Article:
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As the AFL-CIO and the American labor movement take a good hard look at themselves and their institutions in the wake of their winter meeting in Florida, I offer a few humble suggestions.

- Do not give up the fight for full organizing rights and collective bargaining rights for all American workers. The lack of a real and full freedom to form unions and bargaining collectively is the core of our economic crisis. 35 years of assaults on workers and unions have led to 35 years of stagnant wages, very weak consumer demand, an 800% increase in incarceration. In effect our anti-poverty program is hustling for cash, then going to prison for three hots and a cot. The unfettered right to bargain collectively is accepted by every democracy in the world including South Africa and Brazil. NO ONE will campaign for this critical, fundamental right if the labor movement doesn’t. Social change in America takes a very long time – often generations. But what if Frederick Douglass had given up or Gene Debs or A. Philip Randolph or Elizabeth Cady Stanton or Harvey Milk? We call it a struggle because it is one. The future of America is dependent on this change. We cannot afford to stop our efforts. And when organizing and bargaining rights are challenged anywhere we must respond with our entire enraged movement.

- We must reach out to and connect with unorganized workers. It is critical that organized labor play a leadership role in progressive immigration reform that puts families, workers, and communities ahead of corporate interests who just want to exploit this large pool of workers in the shadows. We must be louder and prouder for both raising the minimum wage and advancing healthcare reform someday to a single payer system. That will mean an immediate raise for every worker in America.

- Organized labor must continue to press for sustainable, renewable energy – wind and solar at least even if we don’t have internal consensus on the future of fossil fuels. Eventually our ability to remain a vital, civilized country depends on renewable energy.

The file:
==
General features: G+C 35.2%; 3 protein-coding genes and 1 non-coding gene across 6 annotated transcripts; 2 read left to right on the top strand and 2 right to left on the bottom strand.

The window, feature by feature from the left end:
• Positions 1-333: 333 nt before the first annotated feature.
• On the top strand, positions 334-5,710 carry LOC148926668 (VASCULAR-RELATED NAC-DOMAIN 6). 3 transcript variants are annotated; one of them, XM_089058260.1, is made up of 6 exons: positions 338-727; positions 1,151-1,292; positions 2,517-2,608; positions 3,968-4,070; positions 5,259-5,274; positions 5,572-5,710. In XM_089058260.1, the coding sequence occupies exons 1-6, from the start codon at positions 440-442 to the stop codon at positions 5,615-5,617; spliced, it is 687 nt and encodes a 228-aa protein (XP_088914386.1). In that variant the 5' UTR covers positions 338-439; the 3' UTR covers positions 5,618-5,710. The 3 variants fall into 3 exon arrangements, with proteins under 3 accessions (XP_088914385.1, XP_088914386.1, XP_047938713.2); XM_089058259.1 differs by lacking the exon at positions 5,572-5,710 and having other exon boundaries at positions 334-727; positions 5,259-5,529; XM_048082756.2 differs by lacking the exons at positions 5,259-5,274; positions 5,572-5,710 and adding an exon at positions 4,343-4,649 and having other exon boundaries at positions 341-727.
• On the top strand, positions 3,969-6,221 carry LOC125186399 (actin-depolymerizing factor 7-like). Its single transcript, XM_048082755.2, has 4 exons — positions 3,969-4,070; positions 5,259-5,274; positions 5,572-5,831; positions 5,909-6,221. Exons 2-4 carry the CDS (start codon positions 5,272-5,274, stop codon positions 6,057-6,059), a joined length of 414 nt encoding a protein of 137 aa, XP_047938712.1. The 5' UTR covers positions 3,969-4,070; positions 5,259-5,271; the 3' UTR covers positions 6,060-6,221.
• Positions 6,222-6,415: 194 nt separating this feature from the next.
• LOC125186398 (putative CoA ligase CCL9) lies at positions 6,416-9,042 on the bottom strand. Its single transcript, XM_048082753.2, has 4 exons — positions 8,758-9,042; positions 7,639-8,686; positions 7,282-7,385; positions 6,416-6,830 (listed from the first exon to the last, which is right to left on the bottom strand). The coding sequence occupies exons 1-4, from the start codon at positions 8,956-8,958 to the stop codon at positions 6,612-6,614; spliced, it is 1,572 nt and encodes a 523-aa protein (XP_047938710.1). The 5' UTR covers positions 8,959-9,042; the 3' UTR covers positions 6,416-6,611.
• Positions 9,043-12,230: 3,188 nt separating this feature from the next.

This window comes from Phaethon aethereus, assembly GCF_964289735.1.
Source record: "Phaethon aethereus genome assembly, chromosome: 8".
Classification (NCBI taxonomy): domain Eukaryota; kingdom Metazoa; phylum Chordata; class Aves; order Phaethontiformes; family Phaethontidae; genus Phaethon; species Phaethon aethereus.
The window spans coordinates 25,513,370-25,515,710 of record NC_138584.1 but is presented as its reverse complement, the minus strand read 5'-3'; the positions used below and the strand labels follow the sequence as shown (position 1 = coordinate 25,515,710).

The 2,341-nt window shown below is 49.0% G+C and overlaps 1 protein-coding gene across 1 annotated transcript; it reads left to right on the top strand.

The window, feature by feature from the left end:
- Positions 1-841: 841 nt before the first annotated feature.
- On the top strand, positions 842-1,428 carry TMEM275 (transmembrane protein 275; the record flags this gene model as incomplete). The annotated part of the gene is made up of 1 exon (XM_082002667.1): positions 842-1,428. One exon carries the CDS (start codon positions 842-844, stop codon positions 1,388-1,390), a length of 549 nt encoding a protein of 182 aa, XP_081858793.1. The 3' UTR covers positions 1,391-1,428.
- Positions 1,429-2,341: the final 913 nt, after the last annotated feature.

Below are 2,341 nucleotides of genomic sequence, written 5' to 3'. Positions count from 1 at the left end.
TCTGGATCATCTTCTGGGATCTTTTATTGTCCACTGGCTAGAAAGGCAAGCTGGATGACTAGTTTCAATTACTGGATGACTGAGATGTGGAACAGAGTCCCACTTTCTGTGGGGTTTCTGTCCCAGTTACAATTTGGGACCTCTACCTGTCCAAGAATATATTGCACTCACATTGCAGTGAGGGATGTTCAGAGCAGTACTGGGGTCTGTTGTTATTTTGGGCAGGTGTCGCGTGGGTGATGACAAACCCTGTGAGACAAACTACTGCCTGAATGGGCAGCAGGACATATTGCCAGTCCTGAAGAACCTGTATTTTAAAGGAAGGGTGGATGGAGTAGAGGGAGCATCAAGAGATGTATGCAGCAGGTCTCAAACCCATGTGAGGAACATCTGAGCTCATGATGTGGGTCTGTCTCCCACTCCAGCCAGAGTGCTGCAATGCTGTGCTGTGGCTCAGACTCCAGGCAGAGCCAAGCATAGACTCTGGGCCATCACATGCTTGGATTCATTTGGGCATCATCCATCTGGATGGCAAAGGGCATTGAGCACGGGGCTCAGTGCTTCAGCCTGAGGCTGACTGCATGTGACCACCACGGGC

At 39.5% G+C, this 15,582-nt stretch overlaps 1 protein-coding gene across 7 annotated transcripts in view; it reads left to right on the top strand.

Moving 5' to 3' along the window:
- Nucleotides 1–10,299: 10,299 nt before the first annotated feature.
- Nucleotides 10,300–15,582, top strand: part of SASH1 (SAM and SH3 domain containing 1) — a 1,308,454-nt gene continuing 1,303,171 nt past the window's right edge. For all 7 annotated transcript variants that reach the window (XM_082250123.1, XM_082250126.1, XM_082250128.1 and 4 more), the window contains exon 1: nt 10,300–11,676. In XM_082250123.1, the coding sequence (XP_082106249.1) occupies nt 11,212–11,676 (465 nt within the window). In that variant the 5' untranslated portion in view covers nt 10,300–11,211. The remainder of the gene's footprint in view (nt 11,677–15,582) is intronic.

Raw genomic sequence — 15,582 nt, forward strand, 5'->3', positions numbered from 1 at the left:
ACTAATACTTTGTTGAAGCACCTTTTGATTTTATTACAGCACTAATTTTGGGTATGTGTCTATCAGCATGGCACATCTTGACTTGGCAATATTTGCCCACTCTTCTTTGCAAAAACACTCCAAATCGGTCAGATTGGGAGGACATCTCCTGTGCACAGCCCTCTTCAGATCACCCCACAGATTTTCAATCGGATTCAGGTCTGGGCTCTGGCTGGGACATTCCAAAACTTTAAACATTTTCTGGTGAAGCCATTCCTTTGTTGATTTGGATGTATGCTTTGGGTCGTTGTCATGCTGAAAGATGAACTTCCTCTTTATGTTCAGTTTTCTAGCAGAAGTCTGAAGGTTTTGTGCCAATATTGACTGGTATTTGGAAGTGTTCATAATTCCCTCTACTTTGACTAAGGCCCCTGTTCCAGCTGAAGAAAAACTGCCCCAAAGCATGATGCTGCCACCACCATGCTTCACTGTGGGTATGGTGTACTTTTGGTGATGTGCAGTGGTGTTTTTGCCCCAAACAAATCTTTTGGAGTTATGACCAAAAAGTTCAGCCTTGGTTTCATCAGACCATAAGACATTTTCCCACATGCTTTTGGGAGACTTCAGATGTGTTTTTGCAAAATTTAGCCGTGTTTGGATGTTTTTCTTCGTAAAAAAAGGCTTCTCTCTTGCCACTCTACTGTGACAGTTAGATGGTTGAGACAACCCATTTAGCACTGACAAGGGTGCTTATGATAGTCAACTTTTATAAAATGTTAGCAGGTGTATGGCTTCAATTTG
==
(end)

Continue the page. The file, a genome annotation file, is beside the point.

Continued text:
- We must accelerate the opportunities and leadership within our movement for workers of color and female workers. They will draw others to us. Most importantly, their perspectives and ideas will be fresh and necessary. More Leaders of color and female leaders will make us much stronger.

- We must broaden our definition of the labor movement to worker organizations that don’t bargain collectively but represent workers – worker centers, the Coalition of Immokalee Workers, Interfaith Worker Justice, others.

- We should give up our membership in the Washington Elite, the Beltway Elite. That only poisons our thinking and deafens us to the needs and desires of America’s workers.

- We must talk openly about our values – social justice, human dignity, collective action, fairness, the family of humanity.

- We must rebuild – not from a position of power, but from where we are – not where we used to be.

- We must stop acting like a club and act like a movement. Look, the bosses and the rightwing will never like us. Good. That is as it should be. Our goodwill should come from the workers we fight for. We will not cutesify or finesse our way out of this crisis. We have to fight out way out.

- We have to take a leadership role in reforming and rebuilding our global instruments of solidarity so that high minded statements become down and dirty actions.

Our future depends on fundamental change.

© Creative Commons Copyright 2013


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Stewart Acuff is the former organizing Director of the AFL-CIO. Acuff has also written two books: Playing Bigger Than You Are: A Life in Organizing, and Getting America Back to Work.
Get the e-book edition of Playing Bigger Than You Are by clicking here!

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